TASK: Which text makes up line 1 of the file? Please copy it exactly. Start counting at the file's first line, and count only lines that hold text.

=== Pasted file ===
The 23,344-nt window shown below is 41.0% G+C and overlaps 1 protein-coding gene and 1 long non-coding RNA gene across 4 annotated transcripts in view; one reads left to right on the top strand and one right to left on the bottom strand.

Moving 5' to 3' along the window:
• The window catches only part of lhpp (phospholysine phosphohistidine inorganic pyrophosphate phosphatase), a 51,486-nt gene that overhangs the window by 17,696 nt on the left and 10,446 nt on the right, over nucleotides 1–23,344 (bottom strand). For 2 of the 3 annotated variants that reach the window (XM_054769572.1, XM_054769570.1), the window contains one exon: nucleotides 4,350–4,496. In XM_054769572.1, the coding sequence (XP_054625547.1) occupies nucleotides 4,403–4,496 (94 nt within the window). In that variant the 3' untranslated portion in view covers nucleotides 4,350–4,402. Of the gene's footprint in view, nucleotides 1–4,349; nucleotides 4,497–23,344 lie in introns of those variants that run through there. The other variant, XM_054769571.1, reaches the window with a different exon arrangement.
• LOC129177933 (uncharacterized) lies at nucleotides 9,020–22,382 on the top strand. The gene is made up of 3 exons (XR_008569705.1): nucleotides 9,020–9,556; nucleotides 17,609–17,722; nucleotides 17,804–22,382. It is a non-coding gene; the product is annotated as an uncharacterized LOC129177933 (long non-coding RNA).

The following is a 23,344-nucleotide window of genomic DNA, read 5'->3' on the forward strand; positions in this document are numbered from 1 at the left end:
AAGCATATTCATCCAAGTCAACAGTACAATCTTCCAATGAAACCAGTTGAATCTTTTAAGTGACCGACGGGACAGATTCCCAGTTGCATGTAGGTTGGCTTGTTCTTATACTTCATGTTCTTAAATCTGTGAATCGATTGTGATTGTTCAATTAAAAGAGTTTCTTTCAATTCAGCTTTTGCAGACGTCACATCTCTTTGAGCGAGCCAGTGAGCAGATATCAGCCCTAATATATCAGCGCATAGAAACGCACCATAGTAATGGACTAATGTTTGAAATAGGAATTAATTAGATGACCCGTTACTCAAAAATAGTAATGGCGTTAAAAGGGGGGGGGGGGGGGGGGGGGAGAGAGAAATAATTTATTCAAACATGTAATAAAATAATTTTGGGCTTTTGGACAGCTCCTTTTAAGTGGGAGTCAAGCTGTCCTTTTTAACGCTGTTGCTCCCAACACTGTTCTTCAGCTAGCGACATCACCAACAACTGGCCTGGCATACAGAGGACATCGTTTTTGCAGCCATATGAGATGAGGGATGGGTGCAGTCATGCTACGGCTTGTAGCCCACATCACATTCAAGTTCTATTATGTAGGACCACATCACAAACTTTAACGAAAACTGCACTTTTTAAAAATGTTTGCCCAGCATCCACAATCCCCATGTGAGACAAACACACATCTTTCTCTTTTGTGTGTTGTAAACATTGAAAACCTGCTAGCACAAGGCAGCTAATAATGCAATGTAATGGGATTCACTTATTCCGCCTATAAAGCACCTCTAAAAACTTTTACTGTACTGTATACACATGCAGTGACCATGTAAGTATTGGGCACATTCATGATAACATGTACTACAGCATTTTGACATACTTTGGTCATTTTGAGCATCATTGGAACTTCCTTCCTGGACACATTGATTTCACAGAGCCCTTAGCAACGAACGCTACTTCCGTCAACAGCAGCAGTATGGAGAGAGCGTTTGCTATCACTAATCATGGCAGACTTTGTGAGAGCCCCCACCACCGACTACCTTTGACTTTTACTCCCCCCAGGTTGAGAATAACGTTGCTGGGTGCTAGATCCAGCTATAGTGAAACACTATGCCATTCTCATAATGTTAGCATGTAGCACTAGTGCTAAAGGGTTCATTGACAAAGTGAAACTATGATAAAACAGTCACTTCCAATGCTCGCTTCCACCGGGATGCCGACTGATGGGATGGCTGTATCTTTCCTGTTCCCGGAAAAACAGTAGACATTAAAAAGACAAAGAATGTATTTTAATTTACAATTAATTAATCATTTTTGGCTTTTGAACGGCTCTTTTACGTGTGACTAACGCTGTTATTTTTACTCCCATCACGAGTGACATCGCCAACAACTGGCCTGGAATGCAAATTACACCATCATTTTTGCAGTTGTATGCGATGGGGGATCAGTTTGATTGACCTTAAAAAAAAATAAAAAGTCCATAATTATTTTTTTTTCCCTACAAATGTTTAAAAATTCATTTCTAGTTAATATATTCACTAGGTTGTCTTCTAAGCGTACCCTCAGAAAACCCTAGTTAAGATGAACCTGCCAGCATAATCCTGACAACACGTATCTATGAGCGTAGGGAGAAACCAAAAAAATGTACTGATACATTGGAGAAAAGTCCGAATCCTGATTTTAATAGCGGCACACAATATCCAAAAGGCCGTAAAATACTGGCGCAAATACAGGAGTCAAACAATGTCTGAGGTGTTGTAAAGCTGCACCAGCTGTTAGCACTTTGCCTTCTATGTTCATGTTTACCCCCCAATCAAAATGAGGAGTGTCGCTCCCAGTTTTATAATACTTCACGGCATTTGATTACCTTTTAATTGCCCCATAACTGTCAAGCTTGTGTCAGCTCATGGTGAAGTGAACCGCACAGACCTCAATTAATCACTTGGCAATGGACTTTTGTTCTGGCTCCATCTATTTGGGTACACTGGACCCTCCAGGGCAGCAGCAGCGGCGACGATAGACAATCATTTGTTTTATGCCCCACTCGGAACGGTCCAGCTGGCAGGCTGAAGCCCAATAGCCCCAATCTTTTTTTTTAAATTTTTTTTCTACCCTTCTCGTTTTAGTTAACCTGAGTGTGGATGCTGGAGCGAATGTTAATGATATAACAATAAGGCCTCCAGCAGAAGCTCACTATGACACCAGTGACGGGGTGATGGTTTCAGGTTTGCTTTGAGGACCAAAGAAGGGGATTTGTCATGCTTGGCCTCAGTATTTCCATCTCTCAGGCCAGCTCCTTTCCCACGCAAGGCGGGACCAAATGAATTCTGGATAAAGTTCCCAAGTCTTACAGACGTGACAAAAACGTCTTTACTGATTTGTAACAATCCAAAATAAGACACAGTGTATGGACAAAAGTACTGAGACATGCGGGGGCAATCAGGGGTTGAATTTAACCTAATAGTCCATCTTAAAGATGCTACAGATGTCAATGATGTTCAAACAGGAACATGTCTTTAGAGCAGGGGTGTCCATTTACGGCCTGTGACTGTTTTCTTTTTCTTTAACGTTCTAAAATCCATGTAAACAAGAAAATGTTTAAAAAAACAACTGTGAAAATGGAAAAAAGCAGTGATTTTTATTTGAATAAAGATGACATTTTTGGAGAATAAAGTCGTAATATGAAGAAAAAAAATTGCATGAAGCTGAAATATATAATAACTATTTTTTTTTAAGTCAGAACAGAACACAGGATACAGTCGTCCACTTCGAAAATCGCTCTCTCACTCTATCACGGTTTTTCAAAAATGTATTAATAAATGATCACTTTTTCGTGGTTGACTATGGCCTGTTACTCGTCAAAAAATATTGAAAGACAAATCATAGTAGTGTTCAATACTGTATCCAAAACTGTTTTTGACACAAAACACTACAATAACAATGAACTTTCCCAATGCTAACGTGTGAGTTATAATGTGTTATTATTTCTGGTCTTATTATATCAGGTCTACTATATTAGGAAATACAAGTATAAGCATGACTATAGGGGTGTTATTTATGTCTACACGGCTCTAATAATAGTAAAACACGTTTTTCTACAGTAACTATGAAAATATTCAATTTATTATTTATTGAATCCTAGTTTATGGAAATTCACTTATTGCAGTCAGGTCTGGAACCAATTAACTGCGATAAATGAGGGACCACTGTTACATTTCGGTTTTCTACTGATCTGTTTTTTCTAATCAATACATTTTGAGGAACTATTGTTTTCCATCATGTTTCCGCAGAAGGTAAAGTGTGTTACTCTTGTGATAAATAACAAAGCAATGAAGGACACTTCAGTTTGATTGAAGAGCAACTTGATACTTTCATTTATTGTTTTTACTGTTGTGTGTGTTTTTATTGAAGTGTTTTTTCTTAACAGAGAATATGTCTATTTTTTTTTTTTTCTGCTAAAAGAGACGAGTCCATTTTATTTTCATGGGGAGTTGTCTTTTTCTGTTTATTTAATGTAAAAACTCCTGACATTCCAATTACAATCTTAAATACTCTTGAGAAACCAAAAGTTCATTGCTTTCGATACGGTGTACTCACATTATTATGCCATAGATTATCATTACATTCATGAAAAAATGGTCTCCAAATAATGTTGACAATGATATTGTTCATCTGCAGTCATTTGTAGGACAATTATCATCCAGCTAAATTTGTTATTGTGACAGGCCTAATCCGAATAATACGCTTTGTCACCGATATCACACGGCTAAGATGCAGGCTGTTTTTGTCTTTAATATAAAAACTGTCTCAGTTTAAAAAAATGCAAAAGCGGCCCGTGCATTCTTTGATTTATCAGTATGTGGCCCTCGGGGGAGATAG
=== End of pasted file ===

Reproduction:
The 23,344-nt window shown below is 41.0% G+C and overlaps 1 protein-coding gene and 1 long non-coding RNA gene across 4 annotated transcripts in view; one reads left to right on the top strand and one right to left on the bottom strand.